While lying there, I could easily feel the baby's position, and during that 20 minutes, I watched and felt the baby's head move slowly from the top of my ribs, around my left side and down to my left hip. It was unbelievable. I called Amy, who was equally amazed and thrilled that we'd seen it work so quickly! Just to be sure, we did another 20 minutes right before we went to bed and 20 minutes of moxibustion. But by the time I went to sleep, I was confident that head was back down.
I saw Amy again Friday evening and she felt the baby's position once again and confirmed it was head down. But definitely not engaged in my pelvis. Just floating up above it. We both prayed that the baby would stay positioned down till the birth...such drastic movements from the baby at this late date in the game was something Amy said she never ever saw. I was just thinking if I could get through another week with it head down, it should be ok, since I usually went into labor at 39 weeks.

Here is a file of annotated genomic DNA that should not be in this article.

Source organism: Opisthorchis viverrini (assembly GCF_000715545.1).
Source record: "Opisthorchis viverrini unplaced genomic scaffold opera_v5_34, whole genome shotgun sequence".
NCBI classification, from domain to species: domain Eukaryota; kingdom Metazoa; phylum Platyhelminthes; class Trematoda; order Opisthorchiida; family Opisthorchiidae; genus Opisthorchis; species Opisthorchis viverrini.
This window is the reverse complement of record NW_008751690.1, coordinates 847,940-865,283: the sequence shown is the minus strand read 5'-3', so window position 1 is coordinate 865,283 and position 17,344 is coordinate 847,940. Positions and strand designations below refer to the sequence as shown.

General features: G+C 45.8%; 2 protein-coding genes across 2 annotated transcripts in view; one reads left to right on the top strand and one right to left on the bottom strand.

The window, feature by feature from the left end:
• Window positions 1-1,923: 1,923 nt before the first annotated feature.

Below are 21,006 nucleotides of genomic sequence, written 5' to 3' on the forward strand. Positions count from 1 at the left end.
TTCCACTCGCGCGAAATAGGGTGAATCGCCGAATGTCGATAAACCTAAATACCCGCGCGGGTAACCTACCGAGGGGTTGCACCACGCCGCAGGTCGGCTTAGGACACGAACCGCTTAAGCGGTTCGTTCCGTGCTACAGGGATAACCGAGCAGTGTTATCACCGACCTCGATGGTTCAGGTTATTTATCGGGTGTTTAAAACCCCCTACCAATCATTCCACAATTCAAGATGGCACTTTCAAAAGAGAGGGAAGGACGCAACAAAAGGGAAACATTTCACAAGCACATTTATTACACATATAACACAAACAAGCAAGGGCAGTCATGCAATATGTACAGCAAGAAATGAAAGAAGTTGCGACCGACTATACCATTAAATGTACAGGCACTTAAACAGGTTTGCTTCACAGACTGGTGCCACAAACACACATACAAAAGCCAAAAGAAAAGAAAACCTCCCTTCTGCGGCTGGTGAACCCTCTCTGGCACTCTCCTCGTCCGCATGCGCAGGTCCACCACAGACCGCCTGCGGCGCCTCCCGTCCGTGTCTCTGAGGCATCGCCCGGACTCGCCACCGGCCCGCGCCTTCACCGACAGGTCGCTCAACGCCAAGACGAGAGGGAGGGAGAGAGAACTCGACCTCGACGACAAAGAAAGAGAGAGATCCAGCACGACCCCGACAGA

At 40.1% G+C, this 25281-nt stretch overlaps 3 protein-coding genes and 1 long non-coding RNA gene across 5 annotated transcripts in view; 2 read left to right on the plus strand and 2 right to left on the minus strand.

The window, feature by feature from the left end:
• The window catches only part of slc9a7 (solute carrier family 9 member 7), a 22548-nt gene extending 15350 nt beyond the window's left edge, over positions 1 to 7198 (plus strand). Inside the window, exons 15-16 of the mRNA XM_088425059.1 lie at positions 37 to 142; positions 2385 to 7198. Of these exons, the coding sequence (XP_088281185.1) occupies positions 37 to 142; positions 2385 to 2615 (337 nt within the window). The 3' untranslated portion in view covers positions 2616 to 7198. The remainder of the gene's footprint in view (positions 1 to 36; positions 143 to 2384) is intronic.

Saturday night, I met my Ladies' Group for dinner at Mellow Mushroom. Several weeks back, I had pondered aloud to Kyle whether just being around my dear friends might put me in labor a few weeks early! My ladies are a bunch of experienced home birthers and like-minded mommas who understood my concerns, hopes, fears and anxieties. I knew we would talk through it all, they would understand and encourage me and it would be so cool if they were part of the labor process! However, at the end of our evening, nothing happened other than a wonderful time with the ladies, and I headed home, very much not in labor.